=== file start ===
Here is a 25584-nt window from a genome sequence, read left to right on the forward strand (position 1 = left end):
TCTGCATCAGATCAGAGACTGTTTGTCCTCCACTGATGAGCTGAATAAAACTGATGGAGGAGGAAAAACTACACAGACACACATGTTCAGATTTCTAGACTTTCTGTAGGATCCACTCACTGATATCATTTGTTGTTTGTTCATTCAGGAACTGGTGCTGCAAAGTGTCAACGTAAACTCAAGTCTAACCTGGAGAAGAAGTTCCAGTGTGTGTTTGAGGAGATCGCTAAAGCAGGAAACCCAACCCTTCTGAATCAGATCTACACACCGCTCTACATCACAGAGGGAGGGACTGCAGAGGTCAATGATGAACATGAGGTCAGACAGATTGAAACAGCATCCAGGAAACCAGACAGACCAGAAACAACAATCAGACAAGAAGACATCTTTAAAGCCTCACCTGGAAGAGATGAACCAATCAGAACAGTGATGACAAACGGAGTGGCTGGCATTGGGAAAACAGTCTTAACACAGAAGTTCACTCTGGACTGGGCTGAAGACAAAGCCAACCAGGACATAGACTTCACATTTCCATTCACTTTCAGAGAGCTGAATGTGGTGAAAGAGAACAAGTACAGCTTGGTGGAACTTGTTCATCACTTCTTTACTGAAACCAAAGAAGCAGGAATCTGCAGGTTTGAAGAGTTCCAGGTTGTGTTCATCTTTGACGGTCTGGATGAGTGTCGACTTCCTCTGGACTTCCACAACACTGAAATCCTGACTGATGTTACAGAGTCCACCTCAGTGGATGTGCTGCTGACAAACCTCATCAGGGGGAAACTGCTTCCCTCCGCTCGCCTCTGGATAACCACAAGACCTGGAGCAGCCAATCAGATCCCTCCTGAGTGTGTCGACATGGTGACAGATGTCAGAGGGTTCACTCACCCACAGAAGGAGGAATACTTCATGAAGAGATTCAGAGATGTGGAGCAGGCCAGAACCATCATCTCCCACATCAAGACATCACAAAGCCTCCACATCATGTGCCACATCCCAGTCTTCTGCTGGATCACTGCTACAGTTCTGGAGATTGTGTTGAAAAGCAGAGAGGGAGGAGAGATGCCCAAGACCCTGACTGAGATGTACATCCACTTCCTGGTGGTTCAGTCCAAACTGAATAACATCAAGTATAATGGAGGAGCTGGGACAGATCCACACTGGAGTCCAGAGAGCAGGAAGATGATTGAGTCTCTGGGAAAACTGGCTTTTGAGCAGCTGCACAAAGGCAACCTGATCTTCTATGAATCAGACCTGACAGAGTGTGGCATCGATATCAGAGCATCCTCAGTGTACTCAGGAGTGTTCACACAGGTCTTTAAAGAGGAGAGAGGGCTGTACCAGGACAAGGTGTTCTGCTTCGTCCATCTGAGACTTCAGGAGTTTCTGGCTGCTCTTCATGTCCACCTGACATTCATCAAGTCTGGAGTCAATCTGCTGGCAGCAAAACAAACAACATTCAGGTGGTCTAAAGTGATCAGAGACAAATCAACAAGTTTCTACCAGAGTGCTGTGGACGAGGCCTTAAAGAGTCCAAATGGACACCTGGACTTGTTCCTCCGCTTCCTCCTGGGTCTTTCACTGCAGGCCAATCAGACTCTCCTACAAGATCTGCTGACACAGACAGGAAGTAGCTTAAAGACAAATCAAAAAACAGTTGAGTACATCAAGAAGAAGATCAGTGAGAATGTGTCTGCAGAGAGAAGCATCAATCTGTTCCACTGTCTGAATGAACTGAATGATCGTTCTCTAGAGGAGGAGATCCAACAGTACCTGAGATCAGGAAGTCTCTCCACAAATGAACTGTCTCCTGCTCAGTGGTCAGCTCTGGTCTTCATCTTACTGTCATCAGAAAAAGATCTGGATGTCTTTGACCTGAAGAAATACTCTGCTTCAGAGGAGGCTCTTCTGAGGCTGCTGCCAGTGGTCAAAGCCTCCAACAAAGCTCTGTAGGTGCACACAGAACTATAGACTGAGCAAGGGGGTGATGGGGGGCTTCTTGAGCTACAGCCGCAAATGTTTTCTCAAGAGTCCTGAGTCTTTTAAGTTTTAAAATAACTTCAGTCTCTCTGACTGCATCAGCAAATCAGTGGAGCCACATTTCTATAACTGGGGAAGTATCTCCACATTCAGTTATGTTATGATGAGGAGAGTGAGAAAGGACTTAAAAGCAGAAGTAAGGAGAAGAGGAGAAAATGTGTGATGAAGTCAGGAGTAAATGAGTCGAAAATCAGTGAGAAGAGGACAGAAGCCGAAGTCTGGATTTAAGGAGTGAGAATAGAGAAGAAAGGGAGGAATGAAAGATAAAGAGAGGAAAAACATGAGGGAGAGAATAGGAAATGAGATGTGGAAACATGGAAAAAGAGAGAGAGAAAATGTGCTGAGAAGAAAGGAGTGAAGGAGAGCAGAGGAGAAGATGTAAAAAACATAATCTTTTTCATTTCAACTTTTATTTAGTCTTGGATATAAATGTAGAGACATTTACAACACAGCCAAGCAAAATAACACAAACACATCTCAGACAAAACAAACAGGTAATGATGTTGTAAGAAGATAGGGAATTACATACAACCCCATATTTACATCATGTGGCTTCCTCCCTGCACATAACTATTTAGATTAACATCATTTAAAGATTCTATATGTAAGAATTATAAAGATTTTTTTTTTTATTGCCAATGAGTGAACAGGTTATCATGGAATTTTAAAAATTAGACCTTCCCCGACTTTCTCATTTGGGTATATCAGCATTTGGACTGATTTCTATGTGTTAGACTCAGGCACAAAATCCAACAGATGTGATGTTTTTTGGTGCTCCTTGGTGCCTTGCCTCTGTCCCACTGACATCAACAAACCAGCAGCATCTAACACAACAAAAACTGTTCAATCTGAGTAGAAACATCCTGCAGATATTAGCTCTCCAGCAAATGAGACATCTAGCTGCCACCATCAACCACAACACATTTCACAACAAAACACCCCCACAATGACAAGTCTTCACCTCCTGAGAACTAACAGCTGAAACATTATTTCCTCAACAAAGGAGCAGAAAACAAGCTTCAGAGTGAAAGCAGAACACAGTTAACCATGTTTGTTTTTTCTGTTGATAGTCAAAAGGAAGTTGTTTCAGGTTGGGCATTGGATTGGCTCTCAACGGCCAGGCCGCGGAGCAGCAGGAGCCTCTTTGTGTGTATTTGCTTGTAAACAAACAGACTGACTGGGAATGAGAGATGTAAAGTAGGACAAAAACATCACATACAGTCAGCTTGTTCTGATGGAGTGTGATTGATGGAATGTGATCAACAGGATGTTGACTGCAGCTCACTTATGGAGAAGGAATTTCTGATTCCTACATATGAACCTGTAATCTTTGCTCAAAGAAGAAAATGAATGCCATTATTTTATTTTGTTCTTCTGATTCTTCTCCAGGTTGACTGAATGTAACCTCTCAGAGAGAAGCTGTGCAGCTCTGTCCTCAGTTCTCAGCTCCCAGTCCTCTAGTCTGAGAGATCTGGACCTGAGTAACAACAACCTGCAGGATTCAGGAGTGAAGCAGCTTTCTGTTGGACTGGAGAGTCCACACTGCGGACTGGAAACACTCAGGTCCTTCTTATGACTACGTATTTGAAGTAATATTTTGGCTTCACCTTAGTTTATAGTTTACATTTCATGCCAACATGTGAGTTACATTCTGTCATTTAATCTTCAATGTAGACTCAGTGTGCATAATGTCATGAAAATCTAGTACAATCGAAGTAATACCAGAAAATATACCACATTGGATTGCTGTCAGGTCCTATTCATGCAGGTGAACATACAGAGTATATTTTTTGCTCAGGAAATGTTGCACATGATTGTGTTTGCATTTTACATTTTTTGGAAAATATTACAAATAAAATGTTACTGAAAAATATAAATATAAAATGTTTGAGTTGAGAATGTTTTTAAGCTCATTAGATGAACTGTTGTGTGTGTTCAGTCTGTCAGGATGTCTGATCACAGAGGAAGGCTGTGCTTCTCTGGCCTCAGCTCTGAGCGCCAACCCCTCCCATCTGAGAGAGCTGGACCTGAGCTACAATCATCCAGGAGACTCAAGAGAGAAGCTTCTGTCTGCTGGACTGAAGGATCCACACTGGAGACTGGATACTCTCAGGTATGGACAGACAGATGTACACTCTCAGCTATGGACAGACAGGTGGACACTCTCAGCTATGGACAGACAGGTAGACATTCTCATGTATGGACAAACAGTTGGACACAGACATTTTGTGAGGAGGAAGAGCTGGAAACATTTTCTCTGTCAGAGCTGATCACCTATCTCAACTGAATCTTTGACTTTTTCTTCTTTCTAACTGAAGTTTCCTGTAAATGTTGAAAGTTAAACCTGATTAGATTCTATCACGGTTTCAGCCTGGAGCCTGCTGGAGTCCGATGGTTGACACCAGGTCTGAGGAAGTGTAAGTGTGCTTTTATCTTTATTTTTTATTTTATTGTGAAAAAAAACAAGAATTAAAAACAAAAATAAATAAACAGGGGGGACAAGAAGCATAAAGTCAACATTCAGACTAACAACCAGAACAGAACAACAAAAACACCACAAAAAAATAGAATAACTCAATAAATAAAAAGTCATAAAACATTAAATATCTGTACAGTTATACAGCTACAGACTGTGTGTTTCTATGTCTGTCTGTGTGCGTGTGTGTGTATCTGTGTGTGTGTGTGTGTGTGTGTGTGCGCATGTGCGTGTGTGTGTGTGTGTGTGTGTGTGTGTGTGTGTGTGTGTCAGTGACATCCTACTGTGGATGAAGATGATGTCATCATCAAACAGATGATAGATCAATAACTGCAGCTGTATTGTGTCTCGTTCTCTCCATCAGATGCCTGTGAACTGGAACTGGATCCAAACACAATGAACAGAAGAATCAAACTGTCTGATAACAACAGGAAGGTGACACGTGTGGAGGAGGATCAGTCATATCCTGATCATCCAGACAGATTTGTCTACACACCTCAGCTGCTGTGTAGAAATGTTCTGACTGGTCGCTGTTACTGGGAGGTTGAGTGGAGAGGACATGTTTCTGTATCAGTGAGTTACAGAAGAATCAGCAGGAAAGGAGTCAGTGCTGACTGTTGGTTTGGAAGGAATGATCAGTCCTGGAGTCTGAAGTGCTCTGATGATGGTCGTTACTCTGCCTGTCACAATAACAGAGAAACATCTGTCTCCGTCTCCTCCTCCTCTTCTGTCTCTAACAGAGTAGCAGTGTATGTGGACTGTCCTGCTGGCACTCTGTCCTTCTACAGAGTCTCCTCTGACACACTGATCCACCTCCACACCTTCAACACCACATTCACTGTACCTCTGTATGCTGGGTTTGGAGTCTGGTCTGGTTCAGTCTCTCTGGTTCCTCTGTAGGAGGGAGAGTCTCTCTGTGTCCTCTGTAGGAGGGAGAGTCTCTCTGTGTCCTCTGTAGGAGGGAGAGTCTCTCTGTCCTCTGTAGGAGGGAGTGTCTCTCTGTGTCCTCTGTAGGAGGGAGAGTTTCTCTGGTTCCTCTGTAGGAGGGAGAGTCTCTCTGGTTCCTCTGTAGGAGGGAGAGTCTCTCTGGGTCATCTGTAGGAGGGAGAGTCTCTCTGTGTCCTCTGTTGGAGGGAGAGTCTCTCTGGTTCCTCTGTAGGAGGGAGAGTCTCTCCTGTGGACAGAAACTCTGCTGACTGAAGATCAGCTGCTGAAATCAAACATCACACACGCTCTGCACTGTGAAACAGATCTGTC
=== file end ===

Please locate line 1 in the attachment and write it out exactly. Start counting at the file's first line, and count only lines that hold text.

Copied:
Here is a 25584-nt window from a genome sequence, read left to right on the forward strand (position 1 = left end):